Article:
If you have federal government loans, yes. This means that your estate will not have to pay back those student loans. Survivors can apply for a death discharge to cancel a borrower’s federal student loans.
Parent PLUS loans may be discharged if the student for whom the parent received the loan dies. Also, the death of both parents with a PLUS loan (assuming both took out the loan) is grounds for the “death discharge.” The death of only one of the two obligated parents does not cancel a PLUS loan.
There is no administrative discharge for private student loans if you die. Private loan debts will be handled the same way as other debts. That means that they will be part of your estate. This estate settlement process (also called probate) varies by state. Some private lenders will use their discretion and agree to discharge loans when a borrower or co-borrower dies.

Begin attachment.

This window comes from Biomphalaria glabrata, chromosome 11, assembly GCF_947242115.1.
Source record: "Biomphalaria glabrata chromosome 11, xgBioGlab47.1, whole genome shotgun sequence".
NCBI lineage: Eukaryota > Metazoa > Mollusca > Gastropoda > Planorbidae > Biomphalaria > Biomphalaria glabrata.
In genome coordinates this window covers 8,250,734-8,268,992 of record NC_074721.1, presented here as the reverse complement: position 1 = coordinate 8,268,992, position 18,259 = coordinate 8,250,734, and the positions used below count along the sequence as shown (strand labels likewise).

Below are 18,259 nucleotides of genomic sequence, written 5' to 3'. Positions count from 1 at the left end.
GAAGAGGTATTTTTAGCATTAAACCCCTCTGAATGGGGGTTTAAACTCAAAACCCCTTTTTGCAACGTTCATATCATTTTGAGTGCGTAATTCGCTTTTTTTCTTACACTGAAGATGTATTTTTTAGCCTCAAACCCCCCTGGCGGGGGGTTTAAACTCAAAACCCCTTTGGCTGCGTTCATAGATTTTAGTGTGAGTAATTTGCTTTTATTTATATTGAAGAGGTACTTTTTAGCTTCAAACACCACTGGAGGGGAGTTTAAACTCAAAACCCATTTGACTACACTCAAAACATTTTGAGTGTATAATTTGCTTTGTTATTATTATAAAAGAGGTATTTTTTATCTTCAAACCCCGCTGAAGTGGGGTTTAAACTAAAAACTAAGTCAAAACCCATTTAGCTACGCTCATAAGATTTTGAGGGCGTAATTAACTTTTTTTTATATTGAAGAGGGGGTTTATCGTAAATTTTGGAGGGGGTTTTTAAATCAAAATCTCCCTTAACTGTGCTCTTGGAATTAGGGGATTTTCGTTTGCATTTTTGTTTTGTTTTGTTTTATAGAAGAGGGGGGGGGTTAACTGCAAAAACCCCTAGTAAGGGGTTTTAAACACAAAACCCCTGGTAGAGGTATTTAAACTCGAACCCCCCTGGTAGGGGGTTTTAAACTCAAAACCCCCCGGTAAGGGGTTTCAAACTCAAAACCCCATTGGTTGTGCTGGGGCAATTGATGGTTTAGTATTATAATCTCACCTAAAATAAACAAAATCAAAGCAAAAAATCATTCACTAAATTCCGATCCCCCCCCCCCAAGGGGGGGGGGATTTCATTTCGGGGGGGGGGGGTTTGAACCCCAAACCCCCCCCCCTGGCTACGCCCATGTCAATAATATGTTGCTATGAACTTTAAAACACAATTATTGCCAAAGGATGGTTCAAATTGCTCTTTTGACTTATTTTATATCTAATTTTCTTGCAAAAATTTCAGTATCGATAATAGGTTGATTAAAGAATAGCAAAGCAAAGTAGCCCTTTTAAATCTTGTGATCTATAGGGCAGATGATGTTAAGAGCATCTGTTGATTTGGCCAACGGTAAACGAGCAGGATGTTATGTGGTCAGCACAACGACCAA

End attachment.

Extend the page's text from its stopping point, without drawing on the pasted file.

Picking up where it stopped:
In the end, it’s important to remember that student loans are not discharged or forgiven after death. If you have a loved one who has borrowed money for college and passed away, you are responsible for paying off those loans.
If you’re worried about how this will affect your financial future, there are some steps you can take to help ease the burden. You can get financial advice from a professional—they’ll be able to tell you what options are available to you based on your situation and needs.
You may also want to look into refinancing your student loans with a private lender; this could lower your interest rate and make repaying them more manageable. And if you’re looking for ways to save money while still paying off your debt, check out these helpful tips!